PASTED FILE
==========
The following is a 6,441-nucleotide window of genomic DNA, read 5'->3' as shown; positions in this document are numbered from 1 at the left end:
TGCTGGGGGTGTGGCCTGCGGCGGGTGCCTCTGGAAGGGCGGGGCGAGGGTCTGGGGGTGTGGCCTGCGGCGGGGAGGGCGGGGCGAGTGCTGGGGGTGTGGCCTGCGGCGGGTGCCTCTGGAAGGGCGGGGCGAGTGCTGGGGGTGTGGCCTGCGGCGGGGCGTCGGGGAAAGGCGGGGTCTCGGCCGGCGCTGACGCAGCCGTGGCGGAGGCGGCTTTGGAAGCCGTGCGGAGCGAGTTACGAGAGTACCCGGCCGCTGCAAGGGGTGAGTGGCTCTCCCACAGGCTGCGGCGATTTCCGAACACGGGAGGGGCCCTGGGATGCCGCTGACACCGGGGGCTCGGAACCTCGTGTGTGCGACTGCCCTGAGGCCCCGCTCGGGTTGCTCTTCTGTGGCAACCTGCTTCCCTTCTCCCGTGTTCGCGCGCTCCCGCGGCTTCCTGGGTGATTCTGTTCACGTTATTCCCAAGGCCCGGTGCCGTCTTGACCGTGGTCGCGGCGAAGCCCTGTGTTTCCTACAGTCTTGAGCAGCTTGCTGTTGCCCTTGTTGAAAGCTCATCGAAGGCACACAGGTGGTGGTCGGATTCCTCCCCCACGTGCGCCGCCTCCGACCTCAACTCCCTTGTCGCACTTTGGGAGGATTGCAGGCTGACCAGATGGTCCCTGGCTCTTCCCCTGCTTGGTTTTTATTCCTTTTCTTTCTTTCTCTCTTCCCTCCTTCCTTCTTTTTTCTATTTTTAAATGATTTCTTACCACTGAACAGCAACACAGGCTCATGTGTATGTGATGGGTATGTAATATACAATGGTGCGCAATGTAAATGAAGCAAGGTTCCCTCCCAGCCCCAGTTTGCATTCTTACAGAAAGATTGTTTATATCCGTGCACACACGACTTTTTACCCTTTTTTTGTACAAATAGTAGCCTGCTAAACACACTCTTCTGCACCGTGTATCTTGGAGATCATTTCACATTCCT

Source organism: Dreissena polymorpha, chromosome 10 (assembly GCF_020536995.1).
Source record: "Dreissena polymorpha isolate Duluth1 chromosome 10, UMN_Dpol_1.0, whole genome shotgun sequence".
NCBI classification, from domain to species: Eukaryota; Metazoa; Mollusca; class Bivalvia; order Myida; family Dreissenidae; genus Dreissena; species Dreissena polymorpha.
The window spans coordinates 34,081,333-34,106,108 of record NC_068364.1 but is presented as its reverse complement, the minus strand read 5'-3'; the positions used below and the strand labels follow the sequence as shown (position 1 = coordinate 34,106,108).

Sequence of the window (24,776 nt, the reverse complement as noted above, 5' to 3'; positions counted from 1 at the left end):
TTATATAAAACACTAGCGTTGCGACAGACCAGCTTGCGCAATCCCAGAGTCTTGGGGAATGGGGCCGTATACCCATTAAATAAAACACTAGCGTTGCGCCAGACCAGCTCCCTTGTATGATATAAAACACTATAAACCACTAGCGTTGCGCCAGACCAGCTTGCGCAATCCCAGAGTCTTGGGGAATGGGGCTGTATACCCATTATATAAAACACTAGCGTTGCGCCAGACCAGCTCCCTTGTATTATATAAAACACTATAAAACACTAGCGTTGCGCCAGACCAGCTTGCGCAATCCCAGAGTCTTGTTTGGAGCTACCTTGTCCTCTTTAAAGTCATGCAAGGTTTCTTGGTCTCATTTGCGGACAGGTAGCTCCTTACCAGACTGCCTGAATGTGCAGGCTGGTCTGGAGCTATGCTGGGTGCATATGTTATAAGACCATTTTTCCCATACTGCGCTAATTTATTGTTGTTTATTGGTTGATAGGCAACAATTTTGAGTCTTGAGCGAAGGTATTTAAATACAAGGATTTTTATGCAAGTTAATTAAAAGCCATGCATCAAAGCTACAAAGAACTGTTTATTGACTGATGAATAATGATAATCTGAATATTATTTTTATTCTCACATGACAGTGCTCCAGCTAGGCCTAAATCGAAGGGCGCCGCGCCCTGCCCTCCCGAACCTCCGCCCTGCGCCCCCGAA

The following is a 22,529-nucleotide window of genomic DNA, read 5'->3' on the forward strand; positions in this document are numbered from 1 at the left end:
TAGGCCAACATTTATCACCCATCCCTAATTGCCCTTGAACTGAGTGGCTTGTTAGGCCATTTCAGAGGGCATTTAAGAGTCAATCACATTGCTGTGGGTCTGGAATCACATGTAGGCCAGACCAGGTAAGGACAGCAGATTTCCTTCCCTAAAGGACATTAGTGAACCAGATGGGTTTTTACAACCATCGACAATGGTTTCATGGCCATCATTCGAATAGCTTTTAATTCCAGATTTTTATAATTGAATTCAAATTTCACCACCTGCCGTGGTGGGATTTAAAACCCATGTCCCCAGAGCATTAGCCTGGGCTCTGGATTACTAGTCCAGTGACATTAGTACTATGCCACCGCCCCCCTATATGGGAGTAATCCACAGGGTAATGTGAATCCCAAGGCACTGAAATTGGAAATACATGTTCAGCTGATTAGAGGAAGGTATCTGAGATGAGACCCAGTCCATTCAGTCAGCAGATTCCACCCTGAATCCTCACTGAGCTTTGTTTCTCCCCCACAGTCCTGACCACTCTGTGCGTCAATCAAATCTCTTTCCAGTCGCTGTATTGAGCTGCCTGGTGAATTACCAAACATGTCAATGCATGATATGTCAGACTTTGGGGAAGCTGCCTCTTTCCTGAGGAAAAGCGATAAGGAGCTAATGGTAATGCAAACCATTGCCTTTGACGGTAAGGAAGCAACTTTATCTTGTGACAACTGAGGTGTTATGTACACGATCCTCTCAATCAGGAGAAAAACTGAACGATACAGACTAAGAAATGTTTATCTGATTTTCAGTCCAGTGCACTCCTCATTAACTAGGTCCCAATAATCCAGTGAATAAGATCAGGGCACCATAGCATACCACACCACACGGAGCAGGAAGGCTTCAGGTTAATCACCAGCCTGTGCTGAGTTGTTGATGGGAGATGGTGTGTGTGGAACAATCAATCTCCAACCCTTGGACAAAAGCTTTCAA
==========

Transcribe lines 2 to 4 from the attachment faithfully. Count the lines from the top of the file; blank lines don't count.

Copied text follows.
TGCTGGGGGTGTGGCCTGCGGCGGGTGCCTCTGGAAGGGCGGGGCGAGGGTCTGGGGGTGTGGCCTGCGGCGGGGAGGGCGGGGCGAGTGCTGGGGGTGTGGCCTGCGGCGGGTGCCTCTGGAAGGGCGGGGCGAGTGCTGGGGGTGTGGCCTGCGGCGGGGCGTCGGGGAAAGGCGGGGTCTCGGCCGGCGCTGACGCAGCCGTGGCGGAGGCGGCTTTGGAAGCCGTGCGGAGCGAGTTACGAGAGTACCCGGCCGCTGCAAGGGGTGAGTGGCTCTCCCACAGGCTGCGGCGATTTCCGAACACGGGAGGGGCCCTGGGATGCCGCTGACACCGGGGGCTCGGAACCTCGTGTGTGCGACTGCCCTGAGGCCCCGCTCGGGTTGCTCTTCTGTGGCAACCTGCTTCCCTTCTCCCGTGTTCGCGCGCTCCCGCGGCTTCCTGGGTGATTCTGTTCACGTTATTCCCAAGGCCCGGTGCCGTCTTGACCGTGGTCGCGGCGAAGCCCTGTGTTTCCTACAGTCTTGAGCAGCTTGCTGTTGCCCTTGTTGAAAGCTCATCGAAGGCACACAGGTGGTGGTCGGATTCCTCCCCCACGTGCGCCGCCTCCGACCTCAACTCCCTTGTCGCACTTTGGGAGGATTGCAGGCTGACCAGATGGTCCCTGGCTCTTCCCCTGCTTGGTTTTTATTCCTTTTCTTTCTTTCTCTCTTCCCTCCTTCCTTCTTTTTTCTATTTTTAAATGATTTCTTACCACTGAACAGCAACACAGGCTCATGTGTATGTGATGGGTATGTAATATACAATGGTGCGCAATGTAAATGAAGCAAGGTTCCCTCCCAGCCCCAGTTTGCATTCTTACAGAAAGATTGTTTATATCCGTGCACACACGACTTTTTACCCTTTTTTTGTACAAATAGTAGCCTGCTAAACACACTCTTCTGCACCGTGTATCTTGGAGATCATTTCACATTCCT

Source organism: Dreissena polymorpha, chromosome 10 (assembly GCF_020536995.1).
Source record: "Dreissena polymorpha isolate Duluth1 chromosome 10, UMN_Dpol_1.0, whole genome shotgun sequence".